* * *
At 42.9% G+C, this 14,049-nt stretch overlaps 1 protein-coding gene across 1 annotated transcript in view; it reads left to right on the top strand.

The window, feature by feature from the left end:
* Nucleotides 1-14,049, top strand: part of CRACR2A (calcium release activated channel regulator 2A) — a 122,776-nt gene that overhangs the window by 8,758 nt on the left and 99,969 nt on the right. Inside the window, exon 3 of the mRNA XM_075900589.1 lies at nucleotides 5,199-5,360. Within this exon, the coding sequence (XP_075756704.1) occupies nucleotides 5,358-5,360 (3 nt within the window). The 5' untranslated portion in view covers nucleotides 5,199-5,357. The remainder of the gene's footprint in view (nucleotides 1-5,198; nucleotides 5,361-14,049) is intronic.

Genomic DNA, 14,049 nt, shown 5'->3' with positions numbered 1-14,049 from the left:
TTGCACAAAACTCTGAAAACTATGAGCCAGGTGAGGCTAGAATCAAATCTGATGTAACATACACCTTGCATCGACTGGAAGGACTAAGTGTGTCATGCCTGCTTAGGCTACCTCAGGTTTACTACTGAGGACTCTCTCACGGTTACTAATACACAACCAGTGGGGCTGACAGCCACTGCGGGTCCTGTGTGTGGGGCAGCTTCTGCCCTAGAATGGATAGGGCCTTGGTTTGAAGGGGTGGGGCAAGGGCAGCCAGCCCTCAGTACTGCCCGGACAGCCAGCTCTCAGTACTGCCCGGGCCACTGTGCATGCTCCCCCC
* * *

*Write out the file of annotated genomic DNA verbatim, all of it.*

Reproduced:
At 42.9% G+C, this 14,049-nt stretch overlaps 1 protein-coding gene across 1 annotated transcript in view; it reads left to right on the top strand.

The window, feature by feature from the left end:
* Nucleotides 1-14,049, top strand: part of CRACR2A (calcium release activated channel regulator 2A) — a 122,776-nt gene that overhangs the window by 8,758 nt on the left and 99,969 nt on the right. Inside the window, exon 3 of the mRNA XM_075900589.1 lies at nucleotides 5,199-5,360. Within this exon, the coding sequence (XP_075756704.1) occupies nucleotides 5,358-5,360 (3 nt within the window). The 5' untranslated portion in view covers nucleotides 5,199-5,357. The remainder of the gene's footprint in view (nucleotides 1-5,198; nucleotides 5,361-14,049) is intronic.

Genomic DNA, 14,049 nt, shown 5'->3' with positions numbered 1-14,049 from the left:
TTGCACAAAACTCTGAAAACTATGAGCCAGGTGAGGCTAGAATCAAATCTGATGTAACATACACCTTGCATCGACTGGAAGGACTAAGTGTGTCATGCCTGCTTAGGCTACCTCAGGTTTACTACTGAGGACTCTCTCACGGTTACTAATACACAACCAGTGGGGCTGACAGCCACTGCGGGTCCTGTGTGTGGGGCAGCTTCTGCCCTAGAATGGATAGGGCCTTGGTTTGAAGGGGTGGGGCAAGGGCAGCCAGCCCTCAGTACTGCCCGGACAGCCAGCTCTCAGTACTGCCCGGGCCACTGTGCATGCTCCCCCC